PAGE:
prone to extraction from cytological preparations during Strains and culture conditions
specimen preparation (see Mentré and Escaig, 1988). A pre- The wild-type (WT) cells used in these experiments were from stock
requisite for all the approaches just outlined is to take suitable d4-2 of Paramecium tetraurelia. Cells were grown at 27°C in
precautions to avoid loss and/or redistribution of diffusible phosphate-buffered wheat grass powder infusion, bacterized the day
compounds. This can be achieved by rapid freezing of the before use with Klebsiella pneumoniae and supplemented with 0.5
cells, avoiding the use of any ﬁxative, then either cryosubsti- µg/ml β-sitosterol.
tuting the samples (as done in the present work) or using Two mutants were used in this study: mutant tam8, whose tri-
freeze-fracturing followed by freeze-drying (Chandra and chocysts are never attached to the cell surface (Beisson and Rossignol,
1975; Lefort-Tran et al., 1981); and a thermosensitive mutant, nd9,
Morrison, 1992). Second, its sensitivity is at least as good as
whose trichocysts are attached at the cell surface but cannot be dis-
that of X-ray microanalysis (EPMA) and probably slightly charged at 27°C (Beisson et al., 1976).
better (see below). This level of sensitivity is comparable or
slightly inferior to that of electron energy loss spectrometry Microscopy
methods (EELS); Third, images of ion distribution can be Cells were harvested from early stationary phase cultures and the
obtained over large areas of cells in a short time, making the pellet was ﬁxed either: (1) in 0.5% glutaraldehyde plus 2%
method especially valuable when there is a need to observe paraformaldehyde, 50 mM sodium cacodylate buffer, pH 7.4, for 20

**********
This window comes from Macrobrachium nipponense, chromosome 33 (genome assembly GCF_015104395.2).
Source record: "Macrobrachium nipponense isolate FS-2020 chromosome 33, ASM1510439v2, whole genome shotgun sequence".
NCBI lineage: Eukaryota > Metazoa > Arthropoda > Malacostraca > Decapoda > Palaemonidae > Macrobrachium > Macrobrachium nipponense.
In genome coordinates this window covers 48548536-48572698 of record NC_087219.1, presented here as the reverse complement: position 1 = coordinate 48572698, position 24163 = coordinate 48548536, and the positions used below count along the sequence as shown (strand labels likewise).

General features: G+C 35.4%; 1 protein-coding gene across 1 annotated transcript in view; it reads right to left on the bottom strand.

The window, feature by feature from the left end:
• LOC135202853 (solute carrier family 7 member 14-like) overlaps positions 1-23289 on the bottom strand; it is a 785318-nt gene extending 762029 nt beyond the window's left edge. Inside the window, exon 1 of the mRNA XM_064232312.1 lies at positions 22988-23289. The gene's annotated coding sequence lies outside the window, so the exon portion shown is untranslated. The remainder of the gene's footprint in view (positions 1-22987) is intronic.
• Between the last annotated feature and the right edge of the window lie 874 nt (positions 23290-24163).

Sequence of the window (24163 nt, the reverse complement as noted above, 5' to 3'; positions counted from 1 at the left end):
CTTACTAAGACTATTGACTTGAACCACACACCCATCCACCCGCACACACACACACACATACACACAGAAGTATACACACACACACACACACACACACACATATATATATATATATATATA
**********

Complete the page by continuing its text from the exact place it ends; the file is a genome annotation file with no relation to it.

whole tissues or extended portions of large cells. The major minutes at 4°C, or in the same ﬁxative followed by postﬁxation in 2%
drawback of SIMS microscopy is its limited lateral resolution, OsO4 in the same buffer. Cells were then pre-embedded in ﬁbrinogen
especially when compared with EELS, being of the order of pellets, dehydrated and embedded in LR White or Epon-Araldite; or
(2) by fast-freeze ﬁxation by slamming the specimen against a cold
0.5 µm for the present instruments, yielding images equiva-
copper block cooled by liquid helium (Escaig, 1983) followed by
lent to those from a light microscope. This drawback is partly freeze substitution at −86°C for 72 hours in acetone in the presence
compensated by the sensitivity of SIMS, the very low level of 20 mM oxalic acid, then warmed to −30°C, maintained for two
of background noise and the relative ease with which data hours at −30°C, and ﬁnally warmed to room temperature and
from large areas can be collected (for a detailed comparison embedded in Epon-Araldite.
of the merits and limitations of the various microprobe Wild-type cells were also cryoﬁxed and cryodehydrated without
Calcium stores visualized by SIMS in Paramecium 1897
oxalic acid as controls and embedded in Epon-Araldite or cryoem- In our IMS 3F, the secondary ion beam intensity is measured
bedded in Lowicryl K4M. directly with the electron multiplier; the measurements are performed
on selected areas, which are limited by adapted apertures. In the
Exocytosis present work, the measured areas were always of 8 µm diameter. In
Synchronous exocytosis can be achieved with AED (amino ethyl order to obtain statistically signiﬁcant results, sets of at least 10 mea-
dextran), which causes instantaneous release of most of the trichocysts surements were carried out on each holder for each of the domains
(Plattner et al., 1984, 1985; Kerboeuf and Cohen, 1990). AED, kindly under analysis (Ca rim, cytoplasm, etc.). The beam was centered on
provided by J. Cohen and D. Kerboeuf, was used at 6 µM on a pellet the area to be measured and the location of the area was recorded over
of cells. About 30 seconds after stimulation, the cells were slammed on the image. Concerning the Ca rim located at the cell periphery, which
the cryobloc and cryodehydrated in the same way as the untreated cells. is the main subject of this paper, the diameter of the measured circle
Aliquots of cells were further treated with picric acid and observed with is larger than that of the rim. The rim was therefore positioned in the
a dark-ﬁeld microscope to check the extend of exocytosis. center of the measured ﬁeld. We checked that a slight move of the
rim toward the borders of the ﬁeld did not signiﬁcantly modify the